A Métis Nation of
Alberta Constitution

Métis Nation of Alberta
Constitution Commission


With the MGRSA signed, we have a clear path for Canada to recognize us as an Indigenous government in federal legislation. One of the steps on this path is to develop a Constitution.

To this end, the Métis Nation of Alberta Constitution Commission (MNACC) was formed in December 2019 with a clear mandate:

  1. Draft an MNA Constitution based on the MGRSA, past and present citizen engagements, and MNACC research
  2. Engage with MNA citizens on the draft Constitution
  3. Oversee the ratification process of the Constitution and the MGRSA

Learn more about the Commission’s mandate and process below.

Watch "The Road to the Constitution"


Get Involved


All citizens of the Métis Nation within Alberta will have the opportunity to provide feedback on the draft Constitution during the province-wide hearings, assembly, and ratification process. Be a part of this historic initiative by adding your name to our mailing list. Get involved. You are the future of the Métis Nation.

What is a Constitution?


A constitution is like a rule book describing how a nation will be governed – the fundamental law of a nation. A constitution recognizes and protects a nation’s values and is the foundation on which a government is built and how its laws are made.

A constitution is a reflection of a nation’s soul. It sets out the essential pieces needed to create and govern a nation. It expresses:

  • National values and principles
  • Citizenship requirements
  • Rights and freedoms of citizens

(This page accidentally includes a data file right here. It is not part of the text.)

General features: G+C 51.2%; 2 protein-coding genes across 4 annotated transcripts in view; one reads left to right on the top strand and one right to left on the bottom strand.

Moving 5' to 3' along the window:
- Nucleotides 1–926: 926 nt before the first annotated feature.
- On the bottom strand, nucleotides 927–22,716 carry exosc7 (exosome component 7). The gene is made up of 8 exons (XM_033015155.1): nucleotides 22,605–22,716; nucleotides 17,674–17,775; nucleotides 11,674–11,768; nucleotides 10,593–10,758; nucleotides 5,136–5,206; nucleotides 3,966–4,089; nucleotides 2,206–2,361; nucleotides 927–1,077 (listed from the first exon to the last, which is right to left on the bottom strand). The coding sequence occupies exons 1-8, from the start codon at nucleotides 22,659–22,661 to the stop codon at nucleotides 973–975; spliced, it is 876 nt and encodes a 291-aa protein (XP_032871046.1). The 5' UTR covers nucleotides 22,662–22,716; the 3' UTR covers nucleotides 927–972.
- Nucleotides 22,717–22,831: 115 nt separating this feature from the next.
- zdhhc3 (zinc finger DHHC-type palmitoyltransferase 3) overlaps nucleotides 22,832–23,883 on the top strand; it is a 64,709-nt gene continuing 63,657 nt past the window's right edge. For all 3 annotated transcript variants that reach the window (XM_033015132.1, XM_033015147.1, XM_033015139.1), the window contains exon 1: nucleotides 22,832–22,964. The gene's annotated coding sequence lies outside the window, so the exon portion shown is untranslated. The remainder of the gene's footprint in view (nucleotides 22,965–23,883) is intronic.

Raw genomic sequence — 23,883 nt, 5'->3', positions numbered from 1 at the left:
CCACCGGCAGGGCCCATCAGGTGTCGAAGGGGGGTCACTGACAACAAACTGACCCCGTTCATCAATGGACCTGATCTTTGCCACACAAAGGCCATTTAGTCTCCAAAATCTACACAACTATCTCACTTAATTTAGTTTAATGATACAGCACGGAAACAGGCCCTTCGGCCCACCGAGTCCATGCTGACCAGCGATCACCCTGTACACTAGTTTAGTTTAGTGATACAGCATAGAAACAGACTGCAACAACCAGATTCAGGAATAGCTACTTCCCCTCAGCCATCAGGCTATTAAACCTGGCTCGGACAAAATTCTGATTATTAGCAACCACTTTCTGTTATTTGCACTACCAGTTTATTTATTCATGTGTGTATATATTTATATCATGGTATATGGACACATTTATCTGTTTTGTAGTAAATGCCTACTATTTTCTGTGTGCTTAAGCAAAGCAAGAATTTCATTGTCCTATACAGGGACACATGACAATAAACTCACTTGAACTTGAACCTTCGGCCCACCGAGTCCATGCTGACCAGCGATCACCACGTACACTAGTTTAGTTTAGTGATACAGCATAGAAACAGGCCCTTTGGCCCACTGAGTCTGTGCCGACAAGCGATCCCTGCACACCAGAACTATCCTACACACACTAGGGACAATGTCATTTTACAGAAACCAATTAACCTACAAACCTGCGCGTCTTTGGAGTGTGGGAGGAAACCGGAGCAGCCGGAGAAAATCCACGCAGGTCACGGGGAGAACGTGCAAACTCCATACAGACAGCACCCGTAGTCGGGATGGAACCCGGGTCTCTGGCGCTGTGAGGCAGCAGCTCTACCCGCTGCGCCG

• A governance framework
  • Powers and authority of each level of government
  • The law-making process
  • The judicial system to resolve disputes

A constitution can give an Indigenous government the legitimacy and legal tools it needs to provide appropriate health, educational, and social services to its citizens. With a constitution in place, an Indigenous government can provide a better position for its citizens to pursue long-term economic opportunities.

When the Government of Canada presented itself at our doors it found us at peace. It found that the Métis people of the North-West could not only live well without it (…) but that it had a government of its own, free, peaceful, well-functioning, contributing to the work of civilization in a way that the Company from England could never have done without thousands of soldiers. It was a government with an organized constitution, whose jurisdiction was all the more legitimate and worthy of respect, because it was exercised over a country that belonged to it.
Louis Riel
Louis Riel and his councillors, circa 1869